Sterol-resistant CHO cells (SRD-1 cells) fail to repress sterol synthesis and LDL receptor gene transcription when incubated with 25- hydroxycholesterol. Here we trace the defect to a rearrangement in the gene encoding SREBP-2, a membrane-bound transcription factor that regulates cholesterol homeostasis. SREBP-2 is an 1139-amino acid protein that is bound to extranuclear membranes via a carboxy-terminal attachment domain. In sterol-depleted cells a protease liberates the amino-terminal fragment (~480 amino acids). This fragment, which contains the transcriptional activation and bHLH-Zip domains, translocates to the nucleus. 25-Hydroxycholesterol abolishes protease activity and halts transcription. SRD-1 cells produce a soluble, truncated form of SREBP-2 (amino acids 1-460) that lacks the membrane attachment domain and activates transcription directly, bypassing the sterol-regulated proteolytic step. Although SRD-1 cells produce full- length SREBP-2 from the wild-type allele and a related transcription factor, SREBP-1, they fail to cleave both of these precursors, indicating that the truncated form of SREBP-2 down-regulates the protease through a form of end- product feedback inhibition. The current data provide genetic evidence for the previously proposed model in which cholesterol homeostasis is controlled by sterol-regulated proteolysis of a membrane-bound bHLH-Zip transcription factor.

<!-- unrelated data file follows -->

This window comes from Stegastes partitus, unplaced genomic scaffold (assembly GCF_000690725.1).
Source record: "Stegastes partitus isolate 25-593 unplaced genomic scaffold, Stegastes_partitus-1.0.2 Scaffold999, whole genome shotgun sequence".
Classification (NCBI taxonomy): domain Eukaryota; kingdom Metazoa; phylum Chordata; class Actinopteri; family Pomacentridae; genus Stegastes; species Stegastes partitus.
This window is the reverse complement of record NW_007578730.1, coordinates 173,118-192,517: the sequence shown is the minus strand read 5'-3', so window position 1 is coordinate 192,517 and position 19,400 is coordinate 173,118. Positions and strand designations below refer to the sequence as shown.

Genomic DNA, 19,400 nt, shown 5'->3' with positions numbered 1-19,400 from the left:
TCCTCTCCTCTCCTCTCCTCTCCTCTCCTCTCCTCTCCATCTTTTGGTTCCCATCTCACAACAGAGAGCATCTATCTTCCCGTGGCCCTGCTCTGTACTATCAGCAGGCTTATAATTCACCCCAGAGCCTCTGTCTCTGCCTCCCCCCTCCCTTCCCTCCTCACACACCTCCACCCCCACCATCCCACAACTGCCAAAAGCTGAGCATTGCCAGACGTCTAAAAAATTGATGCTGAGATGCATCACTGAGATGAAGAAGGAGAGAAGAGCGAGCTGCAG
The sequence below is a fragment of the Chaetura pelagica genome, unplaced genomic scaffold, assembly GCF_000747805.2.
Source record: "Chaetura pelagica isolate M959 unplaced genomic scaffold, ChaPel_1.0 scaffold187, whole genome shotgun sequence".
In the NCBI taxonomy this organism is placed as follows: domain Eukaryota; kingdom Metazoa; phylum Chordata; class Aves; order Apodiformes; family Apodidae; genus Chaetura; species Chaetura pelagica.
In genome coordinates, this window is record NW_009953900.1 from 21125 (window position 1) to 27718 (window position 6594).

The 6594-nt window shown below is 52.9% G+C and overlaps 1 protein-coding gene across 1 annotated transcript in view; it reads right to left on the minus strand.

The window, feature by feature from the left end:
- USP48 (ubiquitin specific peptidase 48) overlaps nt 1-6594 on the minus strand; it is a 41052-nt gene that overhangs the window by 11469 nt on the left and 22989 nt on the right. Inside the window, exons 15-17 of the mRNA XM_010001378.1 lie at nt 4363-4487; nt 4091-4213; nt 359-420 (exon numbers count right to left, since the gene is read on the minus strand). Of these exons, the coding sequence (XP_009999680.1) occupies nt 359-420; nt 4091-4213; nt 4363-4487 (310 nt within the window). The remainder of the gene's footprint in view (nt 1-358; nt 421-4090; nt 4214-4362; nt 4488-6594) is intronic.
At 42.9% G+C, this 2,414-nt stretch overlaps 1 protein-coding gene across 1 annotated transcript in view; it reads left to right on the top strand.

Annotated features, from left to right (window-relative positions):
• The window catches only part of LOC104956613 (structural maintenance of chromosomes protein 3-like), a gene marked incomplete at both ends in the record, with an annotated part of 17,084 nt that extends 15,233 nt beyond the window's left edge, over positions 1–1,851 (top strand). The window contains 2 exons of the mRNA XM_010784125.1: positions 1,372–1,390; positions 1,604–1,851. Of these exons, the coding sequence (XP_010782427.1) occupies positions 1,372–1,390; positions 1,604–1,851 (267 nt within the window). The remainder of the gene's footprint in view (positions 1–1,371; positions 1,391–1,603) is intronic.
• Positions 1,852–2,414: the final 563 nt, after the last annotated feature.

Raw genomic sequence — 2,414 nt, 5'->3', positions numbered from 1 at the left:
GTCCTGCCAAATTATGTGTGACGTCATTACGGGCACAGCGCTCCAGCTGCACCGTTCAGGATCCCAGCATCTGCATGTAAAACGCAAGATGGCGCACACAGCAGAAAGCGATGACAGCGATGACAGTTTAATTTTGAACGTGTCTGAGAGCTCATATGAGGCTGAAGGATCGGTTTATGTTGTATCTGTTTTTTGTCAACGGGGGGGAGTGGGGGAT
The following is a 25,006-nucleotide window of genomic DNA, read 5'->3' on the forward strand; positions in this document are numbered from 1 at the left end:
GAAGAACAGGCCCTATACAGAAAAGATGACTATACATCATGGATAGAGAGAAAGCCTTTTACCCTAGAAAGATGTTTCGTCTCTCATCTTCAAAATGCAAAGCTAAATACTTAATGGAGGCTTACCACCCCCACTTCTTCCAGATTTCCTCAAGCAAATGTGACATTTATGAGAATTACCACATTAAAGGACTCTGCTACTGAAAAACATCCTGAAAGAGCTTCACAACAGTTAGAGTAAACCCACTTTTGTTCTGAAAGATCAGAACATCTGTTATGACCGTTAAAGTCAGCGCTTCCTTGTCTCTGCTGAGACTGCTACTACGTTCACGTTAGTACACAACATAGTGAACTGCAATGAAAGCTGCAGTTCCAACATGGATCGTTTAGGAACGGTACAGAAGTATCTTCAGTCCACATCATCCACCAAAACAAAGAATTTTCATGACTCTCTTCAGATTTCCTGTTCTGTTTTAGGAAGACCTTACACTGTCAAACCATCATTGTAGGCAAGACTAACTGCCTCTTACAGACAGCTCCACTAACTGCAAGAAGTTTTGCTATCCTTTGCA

- 25-hydroxycholesterol-resistant CHO cells
- bHLH-Zip transcription factors
- sterol-regulated gene transcription
ASJC Scopus subject areas
- Developmental Biology